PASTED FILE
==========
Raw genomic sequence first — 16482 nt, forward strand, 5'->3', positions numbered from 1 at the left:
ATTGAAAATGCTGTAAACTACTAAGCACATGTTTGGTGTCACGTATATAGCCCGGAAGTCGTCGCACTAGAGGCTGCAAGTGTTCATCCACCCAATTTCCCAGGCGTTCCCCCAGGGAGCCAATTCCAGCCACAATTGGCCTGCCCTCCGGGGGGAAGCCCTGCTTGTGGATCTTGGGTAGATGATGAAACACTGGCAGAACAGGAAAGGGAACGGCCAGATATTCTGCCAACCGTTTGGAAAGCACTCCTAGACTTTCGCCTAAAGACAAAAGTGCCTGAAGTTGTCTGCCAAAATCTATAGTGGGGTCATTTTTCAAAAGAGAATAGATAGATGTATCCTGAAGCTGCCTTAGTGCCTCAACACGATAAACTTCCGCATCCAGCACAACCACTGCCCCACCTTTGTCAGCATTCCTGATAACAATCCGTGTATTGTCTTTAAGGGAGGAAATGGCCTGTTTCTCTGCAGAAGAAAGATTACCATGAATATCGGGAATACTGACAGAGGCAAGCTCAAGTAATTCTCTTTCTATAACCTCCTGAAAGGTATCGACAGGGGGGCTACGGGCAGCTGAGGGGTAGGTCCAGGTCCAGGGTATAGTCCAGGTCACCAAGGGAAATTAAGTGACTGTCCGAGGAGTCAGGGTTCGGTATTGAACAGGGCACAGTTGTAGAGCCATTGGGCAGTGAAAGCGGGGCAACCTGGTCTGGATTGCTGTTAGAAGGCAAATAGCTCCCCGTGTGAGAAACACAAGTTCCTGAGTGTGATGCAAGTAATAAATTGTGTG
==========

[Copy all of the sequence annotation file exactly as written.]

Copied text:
Raw genomic sequence first — 16482 nt, forward strand, 5'->3', positions numbered from 1 at the left:
ATTGAAAATGCTGTAAACTACTAAGCACATGTTTGGTGTCACGTATATAGCCCGGAAGTCGTCGCACTAGAGGCTGCAAGTGTTCATCCACCCAATTTCCCAGGCGTTCCCCCAGGGAGCCAATTCCAGCCACAATTGGCCTGCCCTCCGGGGGGAAGCCCTGCTTGTGGATCTTGGGTAGATGATGAAACACTGGCAGAACAGGAAAGGGAACGGCCAGATATTCTGCCAACCGTTTGGAAAGCACTCCTAGACTTTCGCCTAAAGACAAAAGTGCCTGAAGTTGTCTGCCAAAATCTATAGTGGGGTCATTTTTCAAAAGAGAATAGATAGATGTATCCTGAAGCTGCCTTAGTGCCTCAACACGATAAACTTCCGCATCCAGCACAACCACTGCCCCACCTTTGTCAGCATTCCTGATAACAATCCGTGTATTGTCTTTAAGGGAGGAAATGGCCTGTTTCTCTGCAGAAGAAAGATTACCATGAATATCGGGAATACTGACAGAGGCAAGCTCAAGTAATTCTCTTTCTATAACCTCCTGAAAGGTATCGACAGGGGGGCTACGGGCAGCTGAGGGGTAGGTCCAGGTCCAGGGTATAGTCCAGGTCACCAAGGGAAATTAAGTGACTGTCCGAGGAGTCAGGGTTCGGTATTGAACAGGGCACAGTTGTAGAGCCATTGGGCAGTGAAAGCGGGGCAACCTGGTCTGGATTGCTGTTAGAAGGCAAATAGCTCCCCGTGTGAGAAACACAAGTTCCTGAGTGTGATGCAAGTAATAAATTGTGTG